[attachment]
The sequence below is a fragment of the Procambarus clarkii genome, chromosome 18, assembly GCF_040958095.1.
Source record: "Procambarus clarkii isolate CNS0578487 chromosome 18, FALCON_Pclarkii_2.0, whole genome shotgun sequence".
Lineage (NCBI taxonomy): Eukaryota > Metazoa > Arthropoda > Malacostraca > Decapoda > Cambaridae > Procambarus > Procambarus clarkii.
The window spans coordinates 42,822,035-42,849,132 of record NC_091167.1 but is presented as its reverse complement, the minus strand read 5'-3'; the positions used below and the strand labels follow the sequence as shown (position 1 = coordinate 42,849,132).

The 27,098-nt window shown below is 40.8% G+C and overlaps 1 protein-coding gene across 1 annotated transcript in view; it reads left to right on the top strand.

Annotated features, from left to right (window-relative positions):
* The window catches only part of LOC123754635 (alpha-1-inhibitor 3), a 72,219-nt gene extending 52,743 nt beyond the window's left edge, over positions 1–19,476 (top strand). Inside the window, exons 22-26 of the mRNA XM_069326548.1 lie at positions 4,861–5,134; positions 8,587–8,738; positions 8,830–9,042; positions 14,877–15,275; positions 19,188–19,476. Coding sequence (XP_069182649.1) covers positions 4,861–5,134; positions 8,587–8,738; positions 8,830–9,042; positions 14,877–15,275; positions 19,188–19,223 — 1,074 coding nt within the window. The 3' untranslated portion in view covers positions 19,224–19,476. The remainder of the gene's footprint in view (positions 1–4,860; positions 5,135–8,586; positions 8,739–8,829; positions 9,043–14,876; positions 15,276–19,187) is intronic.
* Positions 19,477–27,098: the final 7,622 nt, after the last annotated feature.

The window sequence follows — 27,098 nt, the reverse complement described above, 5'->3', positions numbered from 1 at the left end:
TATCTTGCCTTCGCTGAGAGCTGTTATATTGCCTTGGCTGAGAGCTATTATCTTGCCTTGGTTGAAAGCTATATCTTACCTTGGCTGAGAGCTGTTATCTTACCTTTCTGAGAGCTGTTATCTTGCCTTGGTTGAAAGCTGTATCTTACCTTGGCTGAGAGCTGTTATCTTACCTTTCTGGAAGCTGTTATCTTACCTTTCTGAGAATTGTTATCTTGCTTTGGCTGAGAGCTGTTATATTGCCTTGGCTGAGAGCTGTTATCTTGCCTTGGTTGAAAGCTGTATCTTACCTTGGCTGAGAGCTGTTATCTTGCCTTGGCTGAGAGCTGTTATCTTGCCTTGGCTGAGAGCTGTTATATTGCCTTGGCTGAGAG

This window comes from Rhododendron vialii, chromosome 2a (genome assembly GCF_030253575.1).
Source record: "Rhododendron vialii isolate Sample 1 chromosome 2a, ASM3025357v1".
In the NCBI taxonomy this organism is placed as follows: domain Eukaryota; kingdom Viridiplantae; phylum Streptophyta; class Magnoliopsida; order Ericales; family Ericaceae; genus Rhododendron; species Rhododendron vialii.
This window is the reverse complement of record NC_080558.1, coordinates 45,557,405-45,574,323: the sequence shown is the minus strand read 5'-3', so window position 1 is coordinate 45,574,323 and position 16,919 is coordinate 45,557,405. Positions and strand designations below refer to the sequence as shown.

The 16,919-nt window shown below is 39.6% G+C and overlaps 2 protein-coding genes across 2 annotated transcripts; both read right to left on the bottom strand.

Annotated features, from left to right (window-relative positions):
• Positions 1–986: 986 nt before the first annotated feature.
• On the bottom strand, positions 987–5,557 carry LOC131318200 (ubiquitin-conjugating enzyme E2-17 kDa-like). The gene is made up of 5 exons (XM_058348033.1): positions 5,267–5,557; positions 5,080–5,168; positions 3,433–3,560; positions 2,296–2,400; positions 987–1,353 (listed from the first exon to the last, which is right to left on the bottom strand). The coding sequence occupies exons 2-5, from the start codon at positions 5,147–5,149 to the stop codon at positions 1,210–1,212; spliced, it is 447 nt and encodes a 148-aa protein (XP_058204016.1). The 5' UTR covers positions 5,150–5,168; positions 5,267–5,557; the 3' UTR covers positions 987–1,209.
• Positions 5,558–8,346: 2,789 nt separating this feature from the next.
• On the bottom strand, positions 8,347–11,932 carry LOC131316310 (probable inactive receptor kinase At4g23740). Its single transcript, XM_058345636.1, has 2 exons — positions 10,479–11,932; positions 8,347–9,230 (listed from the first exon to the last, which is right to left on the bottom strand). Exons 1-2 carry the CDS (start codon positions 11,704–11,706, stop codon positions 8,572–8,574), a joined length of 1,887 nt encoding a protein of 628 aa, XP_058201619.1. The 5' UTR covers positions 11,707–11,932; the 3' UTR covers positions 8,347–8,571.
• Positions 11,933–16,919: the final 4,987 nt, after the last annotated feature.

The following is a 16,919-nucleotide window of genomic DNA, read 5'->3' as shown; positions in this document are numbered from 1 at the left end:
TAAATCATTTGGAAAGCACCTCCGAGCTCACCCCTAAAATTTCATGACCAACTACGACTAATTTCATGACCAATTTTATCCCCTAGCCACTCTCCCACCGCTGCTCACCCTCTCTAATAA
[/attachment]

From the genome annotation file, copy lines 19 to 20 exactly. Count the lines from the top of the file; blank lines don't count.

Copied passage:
• Positions 5,558–8,346: 2,789 nt separating this feature from the next.
• On the bottom strand, positions 8,347–11,932 carry LOC131316310 (probable inactive receptor kinase At4g23740). Its single transcript, XM_058345636.1, has 2 exons — positions 10,479–11,932; positions 8,347–9,230 (listed from the first exon to the last, which is right to left on the bottom strand). Exons 1-2 carry the CDS (start codon positions 11,704–11,706, stop codon positions 8,572–8,574), a joined length of 1,887 nt encoding a protein of 628 aa, XP_058201619.1. The 5' UTR covers positions 11,707–11,932; the 3' UTR covers positions 8,347–8,571.